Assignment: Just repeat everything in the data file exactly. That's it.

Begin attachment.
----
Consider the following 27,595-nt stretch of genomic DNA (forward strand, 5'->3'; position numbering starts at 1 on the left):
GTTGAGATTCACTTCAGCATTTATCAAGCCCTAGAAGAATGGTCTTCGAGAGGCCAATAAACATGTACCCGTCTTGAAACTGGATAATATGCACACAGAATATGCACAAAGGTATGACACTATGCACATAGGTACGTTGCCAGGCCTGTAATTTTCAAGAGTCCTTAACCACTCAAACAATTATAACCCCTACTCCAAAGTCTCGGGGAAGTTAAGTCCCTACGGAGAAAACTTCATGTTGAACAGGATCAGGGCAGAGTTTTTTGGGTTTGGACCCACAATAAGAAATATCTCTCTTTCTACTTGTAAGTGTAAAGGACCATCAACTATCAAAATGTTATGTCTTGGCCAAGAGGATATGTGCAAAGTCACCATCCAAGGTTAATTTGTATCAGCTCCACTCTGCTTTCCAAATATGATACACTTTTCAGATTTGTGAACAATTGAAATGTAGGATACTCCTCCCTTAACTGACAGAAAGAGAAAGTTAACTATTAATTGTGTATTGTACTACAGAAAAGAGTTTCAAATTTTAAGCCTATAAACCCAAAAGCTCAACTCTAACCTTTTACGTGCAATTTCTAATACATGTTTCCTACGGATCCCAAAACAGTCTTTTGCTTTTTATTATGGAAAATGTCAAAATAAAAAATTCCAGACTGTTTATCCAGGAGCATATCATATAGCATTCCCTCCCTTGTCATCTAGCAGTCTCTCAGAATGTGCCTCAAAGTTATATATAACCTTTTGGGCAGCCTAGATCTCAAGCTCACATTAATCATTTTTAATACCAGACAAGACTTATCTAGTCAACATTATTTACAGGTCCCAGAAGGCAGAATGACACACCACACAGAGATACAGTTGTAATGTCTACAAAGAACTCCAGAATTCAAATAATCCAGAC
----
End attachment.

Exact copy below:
Consider the following 27,595-nt stretch of genomic DNA (forward strand, 5'->3'; position numbering starts at 1 on the left):
GTTGAGATTCACTTCAGCATTTATCAAGCCCTAGAAGAATGGTCTTCGAGAGGCCAATAAACATGTACCCGTCTTGAAACTGGATAATATGCACACAGAATATGCACAAAGGTATGACACTATGCACATAGGTACGTTGCCAGGCCTGTAATTTTCAAGAGTCCTTAACCACTCAAACAATTATAACCCCTACTCCAAAGTCTCGGGGAAGTTAAGTCCCTACGGAGAAAACTTCATGTTGAACAGGATCAGGGCAGAGTTTTTTGGGTTTGGACCCACAATAAGAAATATCTCTCTTTCTACTTGTAAGTGTAAAGGACCATCAACTATCAAAATGTTATGTCTTGGCCAAGAGGATATGTGCAAAGTCACCATCCAAGGTTAATTTGTATCAGCTCCACTCTGCTTTCCAAATATGATACACTTTTCAGATTTGTGAACAATTGAAATGTAGGATACTCCTCCCTTAACTGACAGAAAGAGAAAGTTAACTATTAATTGTGTATTGTACTACAGAAAAGAGTTTCAAATTTTAAGCCTATAAACCCAAAAGCTCAACTCTAACCTTTTACGTGCAATTTCTAATACATGTTTCCTACGGATCCCAAAACAGTCTTTTGCTTTTTATTATGGAAAATGTCAAAATAAAAAATTCCAGACTGTTTATCCAGGAGCATATCATATAGCATTCCCTCCCTTGTCATCTAGCAGTCTCTCAGAATGTGCCTCAAAGTTATATATAACCTTTTGGGCAGCCTAGATCTCAAGCTCACATTAATCATTTTTAATACCAGACAAGACTTATCTAGTCAACATTATTTACAGGTCCCAGAAGGCAGAATGACACACCACACAGAGATACAGTTGTAATGTCTACAAAGAACTCCAGAATTCAAATAATCCAGAC